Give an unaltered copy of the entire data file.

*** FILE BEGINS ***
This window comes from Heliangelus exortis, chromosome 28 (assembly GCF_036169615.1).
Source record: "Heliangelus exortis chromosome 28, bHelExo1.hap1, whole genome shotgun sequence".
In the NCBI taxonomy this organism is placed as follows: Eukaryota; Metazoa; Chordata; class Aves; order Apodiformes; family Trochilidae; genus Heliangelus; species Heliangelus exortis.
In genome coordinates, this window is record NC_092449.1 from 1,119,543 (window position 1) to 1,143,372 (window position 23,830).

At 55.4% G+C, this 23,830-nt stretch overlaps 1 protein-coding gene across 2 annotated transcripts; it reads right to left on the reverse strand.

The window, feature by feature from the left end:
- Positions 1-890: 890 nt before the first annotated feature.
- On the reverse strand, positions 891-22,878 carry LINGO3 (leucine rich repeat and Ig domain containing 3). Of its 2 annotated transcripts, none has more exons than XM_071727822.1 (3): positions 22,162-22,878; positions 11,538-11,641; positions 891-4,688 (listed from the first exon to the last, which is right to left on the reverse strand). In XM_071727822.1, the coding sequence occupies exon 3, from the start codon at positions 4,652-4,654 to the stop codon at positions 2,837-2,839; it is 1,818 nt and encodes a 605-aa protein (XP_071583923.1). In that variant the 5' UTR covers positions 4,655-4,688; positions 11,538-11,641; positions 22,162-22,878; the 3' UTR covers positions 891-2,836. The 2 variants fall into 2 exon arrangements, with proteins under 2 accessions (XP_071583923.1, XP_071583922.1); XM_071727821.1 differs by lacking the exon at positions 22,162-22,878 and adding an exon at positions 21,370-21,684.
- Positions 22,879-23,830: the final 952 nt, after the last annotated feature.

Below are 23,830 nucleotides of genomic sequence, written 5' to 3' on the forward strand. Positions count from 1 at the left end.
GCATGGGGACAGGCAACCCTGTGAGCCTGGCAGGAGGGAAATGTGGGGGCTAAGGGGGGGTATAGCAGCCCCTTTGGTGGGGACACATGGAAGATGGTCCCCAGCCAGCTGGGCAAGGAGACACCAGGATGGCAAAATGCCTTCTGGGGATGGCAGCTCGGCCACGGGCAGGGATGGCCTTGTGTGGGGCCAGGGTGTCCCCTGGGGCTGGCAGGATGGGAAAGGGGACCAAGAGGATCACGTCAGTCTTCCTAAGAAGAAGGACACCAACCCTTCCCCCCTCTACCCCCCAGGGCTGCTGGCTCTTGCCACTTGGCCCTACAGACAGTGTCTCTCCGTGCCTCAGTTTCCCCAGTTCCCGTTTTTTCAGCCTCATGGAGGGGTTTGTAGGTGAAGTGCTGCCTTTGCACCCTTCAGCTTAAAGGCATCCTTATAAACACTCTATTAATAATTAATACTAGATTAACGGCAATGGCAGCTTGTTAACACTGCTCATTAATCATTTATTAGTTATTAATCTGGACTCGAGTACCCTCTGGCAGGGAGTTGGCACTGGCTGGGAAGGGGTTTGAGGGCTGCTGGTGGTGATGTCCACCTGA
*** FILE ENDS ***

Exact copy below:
This window comes from Heliangelus exortis, chromosome 28 (assembly GCF_036169615.1).
Source record: "Heliangelus exortis chromosome 28, bHelExo1.hap1, whole genome shotgun sequence".
In the NCBI taxonomy this organism is placed as follows: Eukaryota; Metazoa; Chordata; class Aves; order Apodiformes; family Trochilidae; genus Heliangelus; species Heliangelus exortis.
In genome coordinates, this window is record NC_092449.1 from 1,119,543 (window position 1) to 1,143,372 (window position 23,830).

At 55.4% G+C, this 23,830-nt stretch overlaps 1 protein-coding gene across 2 annotated transcripts; it reads right to left on the reverse strand.

The window, feature by feature from the left end:
- Positions 1-890: 890 nt before the first annotated feature.
- On the reverse strand, positions 891-22,878 carry LINGO3 (leucine rich repeat and Ig domain containing 3). Of its 2 annotated transcripts, none has more exons than XM_071727822.1 (3): positions 22,162-22,878; positions 11,538-11,641; positions 891-4,688 (listed from the first exon to the last, which is right to left on the reverse strand). In XM_071727822.1, the coding sequence occupies exon 3, from the start codon at positions 4,652-4,654 to the stop codon at positions 2,837-2,839; it is 1,818 nt and encodes a 605-aa protein (XP_071583923.1). In that variant the 5' UTR covers positions 4,655-4,688; positions 11,538-11,641; positions 22,162-22,878; the 3' UTR covers positions 891-2,836. The 2 variants fall into 2 exon arrangements, with proteins under 2 accessions (XP_071583923.1, XP_071583922.1); XM_071727821.1 differs by lacking the exon at positions 22,162-22,878 and adding an exon at positions 21,370-21,684.
- Positions 22,879-23,830: the final 952 nt, after the last annotated feature.

Below are 23,830 nucleotides of genomic sequence, written 5' to 3' on the forward strand. Positions count from 1 at the left end.
GCATGGGGACAGGCAACCCTGTGAGCCTGGCAGGAGGGAAATGTGGGGGCTAAGGGGGGGTATAGCAGCCCCTTTGGTGGGGACACATGGAAGATGGTCCCCAGCCAGCTGGGCAAGGAGACACCAGGATGGCAAAATGCCTTCTGGGGATGGCAGCTCGGCCACGGGCAGGGATGGCCTTGTGTGGGGCCAGGGTGTCCCCTGGGGCTGGCAGGATGGGAAAGGGGACCAAGAGGATCACGTCAGTCTTCCTAAGAAGAAGGACACCAACCCTTCCCCCCTCTACCCCCCAGGGCTGCTGGCTCTTGCCACTTGGCCCTACAGACAGTGTCTCTCCGTGCCTCAGTTTCCCCAGTTCCCGTTTTTTCAGCCTCATGGAGGGGTTTGTAGGTGAAGTGCTGCCTTTGCACCCTTCAGCTTAAAGGCATCCTTATAAACACTCTATTAATAATTAATACTAGATTAACGGCAATGGCAGCTTGTTAACACTGCTCATTAATCATTTATTAGTTATTAATCTGGACTCGAGTACCCTCTGGCAGGGAGTTGGCACTGGCTGGGAAGGGGTTTGAGGGCTGCTGGTGGTGATGTCCACCTGA